Similarly, the long-distance overland movement of the AAV must be ensured. The AAVs during OIF performed very well indeed, and great credit goes to the crews who night after night performed maintenance and repairs even when they were physically exhausted.

In preparing for the next expedition, the Marines must ask what the terrain will be as well as the nature of the enemy. The wisdom of a balanced force, just like a balanced stock portfolio, is manifest. The advocacy 20 years ago of generals to establish a mounted infantry force training center at Twentynine Palms in the mid-1980s deserves applause. Over the next decade, a review of the usual suspects for conflict—North Korea or Iran—suggests building upon the RCT. Key to maneuver warfare is speed, agility, and ruthlessness to shatter the enemy’s cohesion, even while leaving most of his forces physically intact. The infantry’s instinct to close with and destroy the enemy at the point of attack must remain at the forefront of training.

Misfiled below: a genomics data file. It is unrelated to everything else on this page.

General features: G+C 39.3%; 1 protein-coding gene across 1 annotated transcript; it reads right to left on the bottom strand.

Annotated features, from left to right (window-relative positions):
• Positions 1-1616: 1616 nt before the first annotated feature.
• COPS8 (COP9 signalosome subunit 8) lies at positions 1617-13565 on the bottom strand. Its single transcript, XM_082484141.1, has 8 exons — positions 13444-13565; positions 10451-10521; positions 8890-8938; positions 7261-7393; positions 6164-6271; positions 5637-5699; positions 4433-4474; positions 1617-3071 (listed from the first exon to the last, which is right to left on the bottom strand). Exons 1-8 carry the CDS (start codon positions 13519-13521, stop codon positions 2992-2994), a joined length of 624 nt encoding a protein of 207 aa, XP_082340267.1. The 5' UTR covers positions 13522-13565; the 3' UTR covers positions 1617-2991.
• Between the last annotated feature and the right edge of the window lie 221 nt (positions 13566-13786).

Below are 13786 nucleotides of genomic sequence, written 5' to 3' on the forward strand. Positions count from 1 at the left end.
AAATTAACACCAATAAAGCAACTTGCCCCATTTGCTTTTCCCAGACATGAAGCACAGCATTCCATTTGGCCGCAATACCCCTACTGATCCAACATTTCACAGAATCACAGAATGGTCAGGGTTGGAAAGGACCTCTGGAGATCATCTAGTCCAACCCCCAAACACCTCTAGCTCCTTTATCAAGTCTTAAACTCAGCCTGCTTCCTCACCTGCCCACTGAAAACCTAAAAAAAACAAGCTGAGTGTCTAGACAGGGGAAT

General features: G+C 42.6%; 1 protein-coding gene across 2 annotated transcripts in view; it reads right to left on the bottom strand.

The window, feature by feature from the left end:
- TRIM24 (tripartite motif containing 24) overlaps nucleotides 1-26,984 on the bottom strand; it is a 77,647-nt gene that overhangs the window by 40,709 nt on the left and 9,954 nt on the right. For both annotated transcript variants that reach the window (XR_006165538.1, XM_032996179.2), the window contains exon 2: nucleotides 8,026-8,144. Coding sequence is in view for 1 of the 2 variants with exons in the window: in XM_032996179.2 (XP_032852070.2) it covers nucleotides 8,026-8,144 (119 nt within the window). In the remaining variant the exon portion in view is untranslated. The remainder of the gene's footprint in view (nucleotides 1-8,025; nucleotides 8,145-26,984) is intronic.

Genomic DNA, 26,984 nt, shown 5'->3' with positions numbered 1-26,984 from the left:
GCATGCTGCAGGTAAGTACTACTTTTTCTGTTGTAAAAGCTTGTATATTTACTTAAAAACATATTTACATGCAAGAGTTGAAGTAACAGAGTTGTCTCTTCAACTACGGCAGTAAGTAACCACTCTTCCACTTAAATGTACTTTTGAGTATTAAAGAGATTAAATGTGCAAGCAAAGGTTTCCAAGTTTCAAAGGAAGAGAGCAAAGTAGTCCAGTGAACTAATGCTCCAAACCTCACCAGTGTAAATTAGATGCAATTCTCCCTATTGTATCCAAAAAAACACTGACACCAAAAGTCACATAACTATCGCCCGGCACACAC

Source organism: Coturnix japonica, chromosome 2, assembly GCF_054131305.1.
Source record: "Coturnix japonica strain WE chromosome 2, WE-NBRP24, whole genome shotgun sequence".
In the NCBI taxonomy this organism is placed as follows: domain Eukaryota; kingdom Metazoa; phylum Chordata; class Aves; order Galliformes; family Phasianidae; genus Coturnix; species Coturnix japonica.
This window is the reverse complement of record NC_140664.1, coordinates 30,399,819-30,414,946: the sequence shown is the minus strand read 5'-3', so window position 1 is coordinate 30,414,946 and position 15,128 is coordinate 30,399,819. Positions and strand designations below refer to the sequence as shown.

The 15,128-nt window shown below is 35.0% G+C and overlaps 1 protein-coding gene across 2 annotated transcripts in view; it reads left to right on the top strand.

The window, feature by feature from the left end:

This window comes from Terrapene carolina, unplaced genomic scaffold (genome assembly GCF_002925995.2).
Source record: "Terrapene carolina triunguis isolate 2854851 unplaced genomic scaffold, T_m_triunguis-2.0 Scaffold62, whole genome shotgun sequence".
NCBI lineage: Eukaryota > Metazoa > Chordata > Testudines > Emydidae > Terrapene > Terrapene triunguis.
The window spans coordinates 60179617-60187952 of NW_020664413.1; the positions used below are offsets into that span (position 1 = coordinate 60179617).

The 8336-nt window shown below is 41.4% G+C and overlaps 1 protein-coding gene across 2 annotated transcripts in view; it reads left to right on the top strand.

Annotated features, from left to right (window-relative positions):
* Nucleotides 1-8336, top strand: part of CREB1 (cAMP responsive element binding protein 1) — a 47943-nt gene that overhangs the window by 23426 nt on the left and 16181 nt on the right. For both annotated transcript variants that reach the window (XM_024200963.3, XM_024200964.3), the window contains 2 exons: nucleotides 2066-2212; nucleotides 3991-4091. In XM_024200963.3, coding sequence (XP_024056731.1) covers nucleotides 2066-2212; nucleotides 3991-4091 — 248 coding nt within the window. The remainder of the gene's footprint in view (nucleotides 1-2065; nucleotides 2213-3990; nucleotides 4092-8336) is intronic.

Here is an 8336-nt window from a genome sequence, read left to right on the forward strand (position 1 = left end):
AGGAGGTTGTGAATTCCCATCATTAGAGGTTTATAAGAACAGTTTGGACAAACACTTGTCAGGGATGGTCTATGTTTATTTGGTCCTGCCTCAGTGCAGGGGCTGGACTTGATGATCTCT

The tactic needing most refinement is the proper alignment of the firepower of the tank and AAV with the maneuver and closure of the infantry. The firepower provided by a section of AAVs with the up gunned weapons station has brought a great leap forward for mechanized operations. More effort is needed to “meld” the infantry/AAV team in tactics, techniques, and procedures. Also, organizing “bite-sized” packages that can be refueled and resupplied on the move needs development. The spongy ground between the Euphrates and Tigris Rivers severely restricted off-road maneuver, and so the three RCTs were strung out along two highways. If a battalion dropped its supply train to attack with only one or two companies, it risked the vehicles left behind becoming ensnarled in gigantic traffic jams.